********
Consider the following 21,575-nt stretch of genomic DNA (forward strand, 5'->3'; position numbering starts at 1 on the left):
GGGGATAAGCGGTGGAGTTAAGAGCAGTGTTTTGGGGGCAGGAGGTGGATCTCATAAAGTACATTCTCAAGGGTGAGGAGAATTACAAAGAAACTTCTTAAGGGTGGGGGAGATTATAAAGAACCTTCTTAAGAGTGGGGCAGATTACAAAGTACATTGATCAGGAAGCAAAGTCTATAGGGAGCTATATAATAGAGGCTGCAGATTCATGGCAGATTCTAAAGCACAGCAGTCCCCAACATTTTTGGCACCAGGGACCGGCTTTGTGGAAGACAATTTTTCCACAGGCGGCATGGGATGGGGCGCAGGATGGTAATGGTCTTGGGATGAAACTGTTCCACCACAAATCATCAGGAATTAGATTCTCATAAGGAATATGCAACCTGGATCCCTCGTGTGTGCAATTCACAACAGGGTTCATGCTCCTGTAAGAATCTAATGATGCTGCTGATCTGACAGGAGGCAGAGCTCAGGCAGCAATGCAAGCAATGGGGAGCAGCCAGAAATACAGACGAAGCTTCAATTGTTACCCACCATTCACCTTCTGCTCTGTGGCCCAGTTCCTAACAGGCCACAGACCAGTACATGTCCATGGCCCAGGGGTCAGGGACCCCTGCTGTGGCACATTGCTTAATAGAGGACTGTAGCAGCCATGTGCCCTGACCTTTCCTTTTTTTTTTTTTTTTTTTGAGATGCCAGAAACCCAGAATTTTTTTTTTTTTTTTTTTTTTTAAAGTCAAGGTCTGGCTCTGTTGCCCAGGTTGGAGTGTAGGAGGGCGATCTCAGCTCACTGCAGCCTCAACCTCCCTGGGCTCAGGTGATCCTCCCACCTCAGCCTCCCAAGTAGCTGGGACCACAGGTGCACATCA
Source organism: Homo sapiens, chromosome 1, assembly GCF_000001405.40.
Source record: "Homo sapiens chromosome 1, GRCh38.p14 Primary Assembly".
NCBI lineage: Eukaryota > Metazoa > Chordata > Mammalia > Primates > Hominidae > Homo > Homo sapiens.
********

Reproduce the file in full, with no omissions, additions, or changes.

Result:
Consider the following 21,575-nt stretch of genomic DNA (forward strand, 5'->3'; position numbering starts at 1 on the left):
GGGGATAAGCGGTGGAGTTAAGAGCAGTGTTTTGGGGGCAGGAGGTGGATCTCATAAAGTACATTCTCAAGGGTGAGGAGAATTACAAAGAAACTTCTTAAGGGTGGGGGAGATTATAAAGAACCTTCTTAAGAGTGGGGCAGATTACAAAGTACATTGATCAGGAAGCAAAGTCTATAGGGAGCTATATAATAGAGGCTGCAGATTCATGGCAGATTCTAAAGCACAGCAGTCCCCAACATTTTTGGCACCAGGGACCGGCTTTGTGGAAGACAATTTTTCCACAGGCGGCATGGGATGGGGCGCAGGATGGTAATGGTCTTGGGATGAAACTGTTCCACCACAAATCATCAGGAATTAGATTCTCATAAGGAATATGCAACCTGGATCCCTCGTGTGTGCAATTCACAACAGGGTTCATGCTCCTGTAAGAATCTAATGATGCTGCTGATCTGACAGGAGGCAGAGCTCAGGCAGCAATGCAAGCAATGGGGAGCAGCCAGAAATACAGACGAAGCTTCAATTGTTACCCACCATTCACCTTCTGCTCTGTGGCCCAGTTCCTAACAGGCCACAGACCAGTACATGTCCATGGCCCAGGGGTCAGGGACCCCTGCTGTGGCACATTGCTTAATAGAGGACTGTAGCAGCCATGTGCCCTGACCTTTCCTTTTTTTTTTTTTTTTTTTGAGATGCCAGAAACCCAGAATTTTTTTTTTTTTTTTTTTTTTTAAAGTCAAGGTCTGGCTCTGTTGCCCAGGTTGGAGTGTAGGAGGGCGATCTCAGCTCACTGCAGCCTCAACCTCCCTGGGCTCAGGTGATCCTCCCACCTCAGCCTCCCAAGTAGCTGGGACCACAGGTGCACATCA
Source organism: Homo sapiens, chromosome 1, assembly GCF_000001405.40.
Source record: "Homo sapiens chromosome 1, GRCh38.p14 Primary Assembly".
NCBI lineage: Eukaryota > Metazoa > Chordata > Mammalia > Primates > Hominidae > Homo > Homo sapiens.